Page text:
STI Forum Session 8: indigenous peoples, traditional knowledge, and the Sustainable Development Goals

The fourth annual Multi-stakeholder Forum on Science, Technology and Innovation for the Sustainable Development Goals (STI Forum) took place on 14–15 May 2019 in UN Headquarters, New York. The theme of the STI Forum 2019 was “STI for ensuring inclusiveness and equality, with a special focus on SDGs 4, 8, 10, 13, and 16“.

The theme of Session 8 of the STI Forum was ‘Linking science, technology and innovation of indigenous peoples, culture and traditional knowledge, and the achievement of the Sustainable Development Goals‘.  The session was moderated by José Ramón López-Portillo Romano, member of the 10-Member group of high-level representatives and Chairman, Q Element Ltd., Mexico, and it featured three panellists: Minnie Degawan, Director of Indigenous and Traditional Peoples Program, Conservation International; Freddy Mamani, Aymara architect from Bolivia; and Chandra Roy-Henriksen, Chief of the Secretariat of the United Nations Permanent Forum on Indigenous Issues.

The participants discussed how to find synergies with indigenous and traditional knowledge and local technologies relevant to the achievement of the SDGs and presented recommendations on how better highlight and mainstream the role of indigenous knowledge.

The Moderator, Mr. López-Portillo, emphasized that modern food agriculture, medicine and technology have benefited from the “millennial contributions” of indigenous peoples who have preserved the knowledge needed to propel the modern world forward — without any reciprocity.  He urged the international community to do more to provide equal opportunities and security to indigenous peoples and warned against undervaluing the importance of traditional knowledge in addressing global challenges.

Ms. Degawan highlighted that indigenous peoples are not just beneficiaries of modern science, technology and innovation, but have the knowledge and capacities to enhance and create science, technology and innovations. She urged Member States to recognize and value indigenous knowledge, arguing that the survival of indigenous peoples for thousands of years and despite colonialism proves the resilience and relevance of indigenous knowledge systems. During the recently-concluded Permanent Forum on Indigenous Issues — of which the key theme was traditional knowledge — speakers underlined that we cannot protect the traditional knowledge per se, we must protect the people who practice and create it.  That means listening to indigenous communities, consulting with them, ensuring their land tenure rights and providing them with strong science education in indigenous languages.  She made several related recommendations, including ensuring full respect for international standards on indigenous rights when new laws and policies regarding science and technology are implemented.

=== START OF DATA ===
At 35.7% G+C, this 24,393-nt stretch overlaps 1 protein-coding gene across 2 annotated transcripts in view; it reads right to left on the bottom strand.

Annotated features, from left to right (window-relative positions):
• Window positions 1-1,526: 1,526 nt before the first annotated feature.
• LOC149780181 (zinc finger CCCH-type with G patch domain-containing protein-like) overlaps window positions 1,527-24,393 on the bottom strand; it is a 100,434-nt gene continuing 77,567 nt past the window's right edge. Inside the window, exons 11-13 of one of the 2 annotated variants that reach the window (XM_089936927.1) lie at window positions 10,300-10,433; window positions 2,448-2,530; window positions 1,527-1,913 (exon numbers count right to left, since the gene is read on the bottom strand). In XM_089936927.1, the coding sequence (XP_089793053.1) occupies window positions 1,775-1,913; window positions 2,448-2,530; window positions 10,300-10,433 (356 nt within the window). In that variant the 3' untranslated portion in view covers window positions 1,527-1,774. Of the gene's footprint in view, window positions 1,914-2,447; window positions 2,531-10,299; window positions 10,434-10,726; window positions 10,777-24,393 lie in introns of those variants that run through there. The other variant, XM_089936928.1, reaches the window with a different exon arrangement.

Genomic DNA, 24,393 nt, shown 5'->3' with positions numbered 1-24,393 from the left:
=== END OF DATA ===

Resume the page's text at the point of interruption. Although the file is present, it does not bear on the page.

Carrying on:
Mr. Mamani of Bolivia established the distinctive New Andean architectural style, which reclaims Andean culture and identity and traditional knowledge and translates these ideas into contemporary cities and architecture. At the session, Mr. Mamani discussed the rapid changes occurring in Bolivia, influenced in part by indigenous knowledge and grounded in the Government’s successful stabilization of the economy. He underlined the importance of architecture in meeting the needs of Bolivians, and described how the city of El Alto, for example, is undergoing a physical transformation driven by indigenous colour and aesthetics. This contributes to a revaluing of indigenous culture, knowledge and identity in mainstream society. Meanwhile, architects are working in young cities to provide more housing to those who need it, also building in such a way that reduces the risks of natural disasters.  Traditional knowledge is respected in such work, he stressed, requesting the international community to do the same.